- Unique visitors
- App Downloads
- Email captures
- Free trials
- Demo requests
- Webinar sign-ups
Remember – revenue is a lagging metric (as is retention), so you’ll want to start to establish a way to spot trends for future revenue and retention. For example – I know if I can get 100 site visits to my webinar page, I’ll get 50 to sign up, and 10 will become customers. In this case, I’d track visits by source, sign ups (EPAG metric) and purchases from that cohort of users.
Common revenue metrics include:
- New subscribers
- New Revenue for transactional purchases
- Gross marketplace value (GMV) for marketplaces
Retention can be viewed from a few angles, but common retention metrics include:
- Total subs
- Churn rate – % subs who churn each month
- Repeat site visitors
- NPS – yes, you can use NPS as a proxy to retention, though I normally don’t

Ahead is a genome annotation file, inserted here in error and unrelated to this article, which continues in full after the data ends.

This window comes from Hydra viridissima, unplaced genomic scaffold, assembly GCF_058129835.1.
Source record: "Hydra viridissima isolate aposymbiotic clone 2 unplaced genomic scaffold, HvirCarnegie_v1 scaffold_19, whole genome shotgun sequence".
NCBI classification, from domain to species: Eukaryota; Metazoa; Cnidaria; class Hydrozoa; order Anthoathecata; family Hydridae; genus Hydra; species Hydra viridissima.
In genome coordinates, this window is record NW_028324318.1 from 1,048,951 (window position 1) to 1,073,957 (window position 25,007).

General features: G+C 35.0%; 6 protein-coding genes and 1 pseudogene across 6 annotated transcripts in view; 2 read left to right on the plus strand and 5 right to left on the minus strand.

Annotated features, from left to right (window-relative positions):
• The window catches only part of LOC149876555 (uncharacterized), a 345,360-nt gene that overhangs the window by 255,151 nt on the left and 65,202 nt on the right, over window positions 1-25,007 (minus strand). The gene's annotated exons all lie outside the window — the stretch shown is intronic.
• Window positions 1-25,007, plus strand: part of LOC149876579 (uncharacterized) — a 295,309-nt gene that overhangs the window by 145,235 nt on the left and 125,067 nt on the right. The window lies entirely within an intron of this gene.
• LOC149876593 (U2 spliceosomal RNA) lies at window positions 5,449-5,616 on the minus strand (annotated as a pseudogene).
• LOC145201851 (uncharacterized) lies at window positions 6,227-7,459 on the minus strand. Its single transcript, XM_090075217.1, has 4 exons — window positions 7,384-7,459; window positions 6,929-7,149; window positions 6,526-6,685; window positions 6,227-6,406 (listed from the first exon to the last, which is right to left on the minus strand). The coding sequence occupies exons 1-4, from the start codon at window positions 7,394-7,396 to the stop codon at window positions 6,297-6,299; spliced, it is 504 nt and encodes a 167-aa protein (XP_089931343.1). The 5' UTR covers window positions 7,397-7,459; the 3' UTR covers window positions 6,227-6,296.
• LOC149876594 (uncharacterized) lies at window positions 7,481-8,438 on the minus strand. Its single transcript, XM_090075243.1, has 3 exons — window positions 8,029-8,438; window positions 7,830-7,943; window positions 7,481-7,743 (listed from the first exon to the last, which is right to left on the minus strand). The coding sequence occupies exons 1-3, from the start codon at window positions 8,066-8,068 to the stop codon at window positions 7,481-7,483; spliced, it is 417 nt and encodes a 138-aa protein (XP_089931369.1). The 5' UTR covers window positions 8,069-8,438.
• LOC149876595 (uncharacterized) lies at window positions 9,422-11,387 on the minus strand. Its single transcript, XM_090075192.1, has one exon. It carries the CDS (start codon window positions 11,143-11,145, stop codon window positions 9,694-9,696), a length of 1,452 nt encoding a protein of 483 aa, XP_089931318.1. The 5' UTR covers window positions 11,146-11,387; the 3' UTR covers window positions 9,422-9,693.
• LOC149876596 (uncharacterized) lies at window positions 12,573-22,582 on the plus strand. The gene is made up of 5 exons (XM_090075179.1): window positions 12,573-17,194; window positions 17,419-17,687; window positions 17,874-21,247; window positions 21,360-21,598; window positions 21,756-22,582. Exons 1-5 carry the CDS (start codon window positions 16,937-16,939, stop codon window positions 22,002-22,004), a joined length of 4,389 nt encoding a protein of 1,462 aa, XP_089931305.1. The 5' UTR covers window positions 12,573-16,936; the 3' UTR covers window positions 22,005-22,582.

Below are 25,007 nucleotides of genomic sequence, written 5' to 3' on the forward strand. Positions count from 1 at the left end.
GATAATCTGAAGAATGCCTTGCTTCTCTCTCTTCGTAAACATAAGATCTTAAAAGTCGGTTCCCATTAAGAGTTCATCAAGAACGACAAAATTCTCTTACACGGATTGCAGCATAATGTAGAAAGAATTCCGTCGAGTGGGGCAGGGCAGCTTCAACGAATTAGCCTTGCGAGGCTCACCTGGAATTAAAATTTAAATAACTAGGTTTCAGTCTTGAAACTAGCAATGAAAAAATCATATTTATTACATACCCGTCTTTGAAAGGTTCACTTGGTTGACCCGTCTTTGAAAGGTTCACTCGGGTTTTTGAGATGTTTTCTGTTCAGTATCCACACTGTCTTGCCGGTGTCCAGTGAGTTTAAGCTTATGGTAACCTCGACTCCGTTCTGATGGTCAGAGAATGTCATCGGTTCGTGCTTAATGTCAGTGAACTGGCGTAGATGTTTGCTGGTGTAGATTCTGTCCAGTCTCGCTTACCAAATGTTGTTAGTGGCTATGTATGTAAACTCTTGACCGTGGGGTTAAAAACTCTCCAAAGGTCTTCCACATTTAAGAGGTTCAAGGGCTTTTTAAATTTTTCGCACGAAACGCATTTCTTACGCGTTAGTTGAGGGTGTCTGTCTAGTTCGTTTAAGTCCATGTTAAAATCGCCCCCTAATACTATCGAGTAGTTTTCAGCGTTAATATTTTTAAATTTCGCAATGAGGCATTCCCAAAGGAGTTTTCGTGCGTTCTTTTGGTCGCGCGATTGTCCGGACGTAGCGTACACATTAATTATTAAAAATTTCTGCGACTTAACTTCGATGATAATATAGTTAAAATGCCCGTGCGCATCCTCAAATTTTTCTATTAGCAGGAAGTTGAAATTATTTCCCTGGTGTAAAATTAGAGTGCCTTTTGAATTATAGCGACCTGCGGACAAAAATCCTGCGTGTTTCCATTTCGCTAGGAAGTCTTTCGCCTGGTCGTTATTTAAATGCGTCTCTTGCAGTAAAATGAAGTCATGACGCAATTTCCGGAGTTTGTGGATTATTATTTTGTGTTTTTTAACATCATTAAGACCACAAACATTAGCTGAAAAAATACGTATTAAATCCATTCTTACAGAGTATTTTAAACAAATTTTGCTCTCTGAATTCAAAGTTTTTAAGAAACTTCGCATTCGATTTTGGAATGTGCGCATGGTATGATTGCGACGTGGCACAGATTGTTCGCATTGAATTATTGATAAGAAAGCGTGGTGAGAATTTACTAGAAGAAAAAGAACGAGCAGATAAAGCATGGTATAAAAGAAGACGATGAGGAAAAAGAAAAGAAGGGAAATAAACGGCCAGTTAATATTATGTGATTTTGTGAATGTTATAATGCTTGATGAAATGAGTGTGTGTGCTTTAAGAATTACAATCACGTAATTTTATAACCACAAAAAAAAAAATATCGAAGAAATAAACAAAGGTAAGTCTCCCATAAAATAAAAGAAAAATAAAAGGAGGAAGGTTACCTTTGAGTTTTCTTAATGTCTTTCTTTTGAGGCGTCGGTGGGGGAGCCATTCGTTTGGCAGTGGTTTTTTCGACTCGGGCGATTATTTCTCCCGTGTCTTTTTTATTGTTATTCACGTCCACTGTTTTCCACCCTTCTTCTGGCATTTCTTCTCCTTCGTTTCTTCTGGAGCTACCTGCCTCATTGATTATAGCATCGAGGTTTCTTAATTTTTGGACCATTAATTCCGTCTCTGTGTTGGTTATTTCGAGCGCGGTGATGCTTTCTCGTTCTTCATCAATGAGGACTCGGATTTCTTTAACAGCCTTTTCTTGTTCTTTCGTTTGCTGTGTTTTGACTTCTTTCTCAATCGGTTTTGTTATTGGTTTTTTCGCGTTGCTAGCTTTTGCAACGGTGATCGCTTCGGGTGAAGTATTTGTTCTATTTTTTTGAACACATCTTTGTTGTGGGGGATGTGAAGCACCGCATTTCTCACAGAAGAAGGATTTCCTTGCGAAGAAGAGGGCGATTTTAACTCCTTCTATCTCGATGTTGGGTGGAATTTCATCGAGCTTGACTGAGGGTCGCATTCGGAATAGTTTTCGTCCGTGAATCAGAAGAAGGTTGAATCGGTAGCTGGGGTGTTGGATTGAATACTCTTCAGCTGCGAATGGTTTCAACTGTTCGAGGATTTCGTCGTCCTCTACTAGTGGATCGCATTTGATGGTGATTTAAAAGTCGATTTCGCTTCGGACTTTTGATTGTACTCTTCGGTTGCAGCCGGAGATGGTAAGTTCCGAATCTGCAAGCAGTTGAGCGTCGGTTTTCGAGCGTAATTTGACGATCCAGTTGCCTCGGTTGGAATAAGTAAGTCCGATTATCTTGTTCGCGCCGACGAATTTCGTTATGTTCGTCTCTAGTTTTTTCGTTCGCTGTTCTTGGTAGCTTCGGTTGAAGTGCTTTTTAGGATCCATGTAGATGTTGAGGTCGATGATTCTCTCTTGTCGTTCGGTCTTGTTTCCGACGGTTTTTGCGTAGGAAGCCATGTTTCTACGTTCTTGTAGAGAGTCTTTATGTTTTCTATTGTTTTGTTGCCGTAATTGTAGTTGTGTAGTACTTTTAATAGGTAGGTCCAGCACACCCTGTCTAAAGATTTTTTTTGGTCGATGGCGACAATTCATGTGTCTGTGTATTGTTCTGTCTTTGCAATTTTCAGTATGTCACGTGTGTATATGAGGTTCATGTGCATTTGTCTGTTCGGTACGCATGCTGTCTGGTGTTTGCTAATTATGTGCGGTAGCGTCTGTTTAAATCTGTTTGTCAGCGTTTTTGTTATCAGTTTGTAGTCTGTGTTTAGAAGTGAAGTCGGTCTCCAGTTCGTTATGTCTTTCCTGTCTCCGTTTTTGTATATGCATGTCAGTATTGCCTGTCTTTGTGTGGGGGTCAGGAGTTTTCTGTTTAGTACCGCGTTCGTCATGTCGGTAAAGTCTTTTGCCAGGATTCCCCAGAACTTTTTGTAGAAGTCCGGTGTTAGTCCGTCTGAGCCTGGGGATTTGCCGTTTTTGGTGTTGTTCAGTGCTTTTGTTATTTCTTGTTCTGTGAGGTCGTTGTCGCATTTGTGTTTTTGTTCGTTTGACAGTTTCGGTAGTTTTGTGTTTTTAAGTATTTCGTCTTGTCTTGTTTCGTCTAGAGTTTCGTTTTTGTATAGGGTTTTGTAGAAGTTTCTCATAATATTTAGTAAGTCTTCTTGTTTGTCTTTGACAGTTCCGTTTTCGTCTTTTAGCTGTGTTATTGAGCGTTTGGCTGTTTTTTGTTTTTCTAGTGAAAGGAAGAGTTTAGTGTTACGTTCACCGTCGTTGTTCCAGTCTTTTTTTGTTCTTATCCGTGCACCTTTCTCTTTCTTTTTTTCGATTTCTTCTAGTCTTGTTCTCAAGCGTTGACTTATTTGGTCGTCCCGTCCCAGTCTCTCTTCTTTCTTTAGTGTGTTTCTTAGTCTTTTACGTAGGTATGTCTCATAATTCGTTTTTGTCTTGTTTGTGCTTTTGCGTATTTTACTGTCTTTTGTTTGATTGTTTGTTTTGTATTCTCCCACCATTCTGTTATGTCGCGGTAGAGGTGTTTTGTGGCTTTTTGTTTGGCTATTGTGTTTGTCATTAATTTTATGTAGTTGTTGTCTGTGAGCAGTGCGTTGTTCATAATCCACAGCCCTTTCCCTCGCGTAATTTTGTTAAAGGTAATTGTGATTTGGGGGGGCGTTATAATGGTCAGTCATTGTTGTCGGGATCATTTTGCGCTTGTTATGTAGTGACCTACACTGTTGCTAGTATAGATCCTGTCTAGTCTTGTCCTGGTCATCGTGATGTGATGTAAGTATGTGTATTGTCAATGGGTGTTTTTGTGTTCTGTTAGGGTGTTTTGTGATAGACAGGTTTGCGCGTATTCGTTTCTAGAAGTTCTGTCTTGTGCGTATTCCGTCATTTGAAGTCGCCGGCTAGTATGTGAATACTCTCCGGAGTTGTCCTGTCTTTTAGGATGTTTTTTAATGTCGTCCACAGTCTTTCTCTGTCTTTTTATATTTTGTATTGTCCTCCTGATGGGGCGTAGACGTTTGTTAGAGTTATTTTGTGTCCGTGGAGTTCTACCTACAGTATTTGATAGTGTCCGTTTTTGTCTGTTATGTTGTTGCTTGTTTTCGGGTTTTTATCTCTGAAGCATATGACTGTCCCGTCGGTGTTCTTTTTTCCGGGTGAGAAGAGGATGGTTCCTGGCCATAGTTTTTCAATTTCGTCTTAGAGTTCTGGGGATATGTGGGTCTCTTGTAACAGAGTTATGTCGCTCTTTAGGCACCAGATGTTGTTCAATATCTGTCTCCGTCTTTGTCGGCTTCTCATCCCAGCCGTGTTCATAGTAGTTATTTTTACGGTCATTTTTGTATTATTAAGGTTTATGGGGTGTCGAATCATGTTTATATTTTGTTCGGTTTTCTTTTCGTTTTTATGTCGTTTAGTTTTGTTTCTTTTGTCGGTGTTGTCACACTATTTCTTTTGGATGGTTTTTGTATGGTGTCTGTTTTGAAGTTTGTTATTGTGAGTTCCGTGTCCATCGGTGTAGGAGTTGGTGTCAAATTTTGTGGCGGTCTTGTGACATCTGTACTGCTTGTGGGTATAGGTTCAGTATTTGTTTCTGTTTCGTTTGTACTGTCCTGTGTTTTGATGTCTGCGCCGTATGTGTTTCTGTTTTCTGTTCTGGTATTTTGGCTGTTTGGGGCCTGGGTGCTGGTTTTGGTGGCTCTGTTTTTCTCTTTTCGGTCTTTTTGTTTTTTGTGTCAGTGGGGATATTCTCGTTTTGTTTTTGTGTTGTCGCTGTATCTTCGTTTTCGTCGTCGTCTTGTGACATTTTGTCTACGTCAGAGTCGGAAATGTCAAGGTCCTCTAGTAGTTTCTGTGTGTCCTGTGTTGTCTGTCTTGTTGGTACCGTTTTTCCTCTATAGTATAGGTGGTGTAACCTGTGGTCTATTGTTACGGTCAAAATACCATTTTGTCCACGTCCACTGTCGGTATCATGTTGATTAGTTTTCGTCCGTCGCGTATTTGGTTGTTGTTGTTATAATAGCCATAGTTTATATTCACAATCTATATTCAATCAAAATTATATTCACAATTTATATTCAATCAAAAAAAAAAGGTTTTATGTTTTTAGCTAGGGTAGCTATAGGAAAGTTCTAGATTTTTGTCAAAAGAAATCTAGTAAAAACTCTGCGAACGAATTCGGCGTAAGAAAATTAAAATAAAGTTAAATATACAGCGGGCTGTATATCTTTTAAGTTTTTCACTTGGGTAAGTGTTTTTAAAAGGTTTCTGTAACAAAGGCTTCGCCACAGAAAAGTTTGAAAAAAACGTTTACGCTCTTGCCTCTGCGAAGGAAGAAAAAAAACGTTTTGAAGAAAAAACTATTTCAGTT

- Many more…this Hubspot article has some other ideas you can use
You next want to measure conversion rates. Conversions happen between key ares of focus. Common metrics for conversion that I’ll look at include:
- Unique visitor week over week growth (WoW as the abbreviation)
- % visit to action (i.e. trial, sign up, email capture)
- % visit to action by channel
- % action to purchase by channel
- % action to revenue (i.e. trial to subscribe or purchase)
- % revenue growth
Finally, you’ll want to roll in your costs:
- Customer acquisition cost (CAC) for paid
- Total spend
- Payback window (in months)
Once you have a good understanding of where to start with your metrics, you then want to plot them out in a growth dashboard. I’ve included a sample below that you can grab. From there, you can start to focus on some reporting best practices.